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Adderall (four amphetamine salts)

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Old 03-03-05, 01:07 AM
RhapsodyInBlue RhapsodyInBlue is offline
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Why the Adderall Concerns?

From my perspective, Canada must have withdrawn Adderall for a reason. What if "all" the reason was not exposed? Why are other countries starting to become hesitant about prescribing it?

Adderall is advertised as a "once a day drug". It isn't working out that way, as this forum proves. That is frightening.

Once upon a time Thalidomide was thought to be safe, and was safe enough to give to pregnant women. If many had stood up against that drug, how many people would have limbs today that Thalidomide took away?

It is not "stimulants" per se, that worry me, it is Adderall.

-Viktoria
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Old 03-03-05, 01:14 AM
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Its the "unknown unknowns" that we are worried about.

In an ADD-induced flash of intuition by connecting two unrelated thoughts with logic only known to me (its 11:00pm and my meds have long since worn off) I realized that Donald Rumsfeld held the answer in one of his famous qoutes.

This realization made such an impact on me that I now use the quote as my signature.
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Old 03-03-05, 01:17 AM
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Quote:
Originally Posted by Lucid
Its the "unknown unknowns" that we are worried about.

In an ADD-induced flash of intuition by connecting two unrelated thoughts with logic only known to me (its 11:00pm and my meds have long since worn off) I realized that Donald Rumsfeld held the answer in one of his famous qoutes.

This realization made such an impact on me that I now use the quote as my signature.
Nicely put, Lucid.....and a very profound quote.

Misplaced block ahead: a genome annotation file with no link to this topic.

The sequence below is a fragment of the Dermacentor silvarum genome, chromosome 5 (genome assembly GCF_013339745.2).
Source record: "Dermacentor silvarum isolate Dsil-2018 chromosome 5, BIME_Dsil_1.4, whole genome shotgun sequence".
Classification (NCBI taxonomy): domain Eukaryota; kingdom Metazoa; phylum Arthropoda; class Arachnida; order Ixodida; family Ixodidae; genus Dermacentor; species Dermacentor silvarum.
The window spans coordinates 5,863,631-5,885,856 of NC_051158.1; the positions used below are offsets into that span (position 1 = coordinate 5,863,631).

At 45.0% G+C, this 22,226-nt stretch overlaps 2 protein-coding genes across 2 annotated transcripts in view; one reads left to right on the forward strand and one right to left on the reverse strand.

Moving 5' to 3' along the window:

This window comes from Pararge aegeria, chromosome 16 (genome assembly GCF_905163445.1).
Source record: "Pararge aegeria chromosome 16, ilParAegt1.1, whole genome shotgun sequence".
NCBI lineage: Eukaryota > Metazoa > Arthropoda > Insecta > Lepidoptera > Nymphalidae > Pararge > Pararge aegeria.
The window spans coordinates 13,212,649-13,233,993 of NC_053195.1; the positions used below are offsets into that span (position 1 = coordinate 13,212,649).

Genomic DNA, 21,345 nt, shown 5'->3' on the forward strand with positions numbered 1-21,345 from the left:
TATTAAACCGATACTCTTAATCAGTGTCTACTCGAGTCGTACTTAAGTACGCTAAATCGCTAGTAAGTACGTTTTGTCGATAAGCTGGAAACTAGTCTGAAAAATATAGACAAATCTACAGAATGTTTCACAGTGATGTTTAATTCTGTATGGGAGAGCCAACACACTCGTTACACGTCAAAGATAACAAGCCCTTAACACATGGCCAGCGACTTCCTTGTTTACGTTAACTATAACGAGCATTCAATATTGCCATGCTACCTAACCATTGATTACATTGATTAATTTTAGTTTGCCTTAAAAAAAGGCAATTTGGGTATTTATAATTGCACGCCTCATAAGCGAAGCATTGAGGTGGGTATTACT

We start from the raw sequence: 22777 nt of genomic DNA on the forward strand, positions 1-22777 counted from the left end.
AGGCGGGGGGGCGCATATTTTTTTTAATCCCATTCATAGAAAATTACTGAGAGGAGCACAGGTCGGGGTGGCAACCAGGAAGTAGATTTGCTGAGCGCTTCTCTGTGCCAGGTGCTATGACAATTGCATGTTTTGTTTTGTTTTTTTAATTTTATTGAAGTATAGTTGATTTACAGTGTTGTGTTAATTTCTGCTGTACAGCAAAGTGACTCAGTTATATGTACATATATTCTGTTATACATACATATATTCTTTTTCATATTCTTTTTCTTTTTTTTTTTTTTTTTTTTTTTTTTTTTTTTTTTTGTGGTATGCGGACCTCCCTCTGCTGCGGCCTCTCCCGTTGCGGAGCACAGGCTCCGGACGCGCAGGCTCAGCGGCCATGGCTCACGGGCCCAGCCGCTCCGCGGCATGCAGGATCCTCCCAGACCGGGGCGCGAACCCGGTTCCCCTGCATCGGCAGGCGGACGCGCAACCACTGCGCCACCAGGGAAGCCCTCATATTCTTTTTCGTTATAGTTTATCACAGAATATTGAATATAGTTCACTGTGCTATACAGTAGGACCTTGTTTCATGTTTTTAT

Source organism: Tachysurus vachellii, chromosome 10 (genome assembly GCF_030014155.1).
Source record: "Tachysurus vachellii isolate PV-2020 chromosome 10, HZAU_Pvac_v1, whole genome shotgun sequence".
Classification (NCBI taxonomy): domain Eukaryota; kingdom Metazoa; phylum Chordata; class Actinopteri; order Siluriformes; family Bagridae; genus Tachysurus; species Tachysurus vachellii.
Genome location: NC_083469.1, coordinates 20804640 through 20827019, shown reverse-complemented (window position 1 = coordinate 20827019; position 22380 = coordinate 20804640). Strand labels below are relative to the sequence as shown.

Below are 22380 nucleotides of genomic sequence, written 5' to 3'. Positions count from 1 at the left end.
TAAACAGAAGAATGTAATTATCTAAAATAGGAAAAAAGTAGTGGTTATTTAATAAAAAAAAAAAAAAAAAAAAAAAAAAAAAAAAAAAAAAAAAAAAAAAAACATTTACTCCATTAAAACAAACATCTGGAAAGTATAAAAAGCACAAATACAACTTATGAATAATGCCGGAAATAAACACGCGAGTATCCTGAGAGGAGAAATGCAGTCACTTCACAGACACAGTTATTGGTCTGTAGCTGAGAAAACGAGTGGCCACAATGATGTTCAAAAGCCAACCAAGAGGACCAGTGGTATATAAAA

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Old 03-03-05, 01:18 AM
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[/quote]
Quote:
(its 11:00pm and my meds have long since worn off
When you see these drugs quit working for people over time they need to keep introducing new ones . Adderall was approved by the Federal Drug Administration for ADHD in 1996 .. so it has not been that long ... [quote]The increasing cloud being cast over drugs like Adderall, which contain amphetamine, and the cumbersome process for prescribing controlled substances like these to children (not to mention the stigma associated with their use) may be enough to boost sales of alternative drugs that do not contain the same active ingredients and are not sold as similarly restricted substances.
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Old 03-03-05, 01:23 AM
RhapsodyInBlue RhapsodyInBlue is offline
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Do any of you think that the almighty $$$$ has any thing to do with this? I cannot help but think that the more dependant one becomes on a drug, then the more one needs----------the more one spends, and then multiply that by a populus that takes that drug.

$$$$ are in question as well, and the equation cannot be denied, so yes, more and more of these drugs will be made. Perhaps more dangerous ones? Or as Lucid has said in his quote, "the ones we don't know we don't know".
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Old 03-03-05, 01:28 AM
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OK, in defense of Adderall - more is known about Amphetimines than just about any other psychosomatic drug.

But then again, we are still learning more and more about commonly used drugs. Caffeine when from hero to villian back to hero.
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Old 03-03-05, 01:32 AM
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Scientists are accepting large sums of money from drug companies to put their names to articles endorsing new medicines that they have not written - a growing practice that some fear is putting scientific integrity in jeopardy.

Ghostwriting has become widespread in such areas of medicine as cardiology and psychiatry, where drugs play a major role in treatment. Senior doctors, inevitably very busy, have become willing to "author" papers written for them by ghostwriters paid by drug companies.
yea large sums of money from drug companies
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Old 03-03-05, 01:36 AM
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Which does "Shire" seem more concerned with in this article? People? Or money?

http://www.guardian.co.uk/business/s...429240,00.html
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Old 03-03-05, 01:38 AM
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http://curezone.com/art/read.asp?ID=118&db=1&C0=1

so much for science
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Old 03-03-05, 01:44 AM
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Quote:
Originally Posted by Mee
Yes, I was already aware of this practice.......from the article you posted....this is what is so damning to science imo

Quote:
Scientists are accepting large sums of money from drug companies to put their names to articles endorsing new medicines that they have not written - a growing practice that some fear is putting scientific integrity in jeopardy.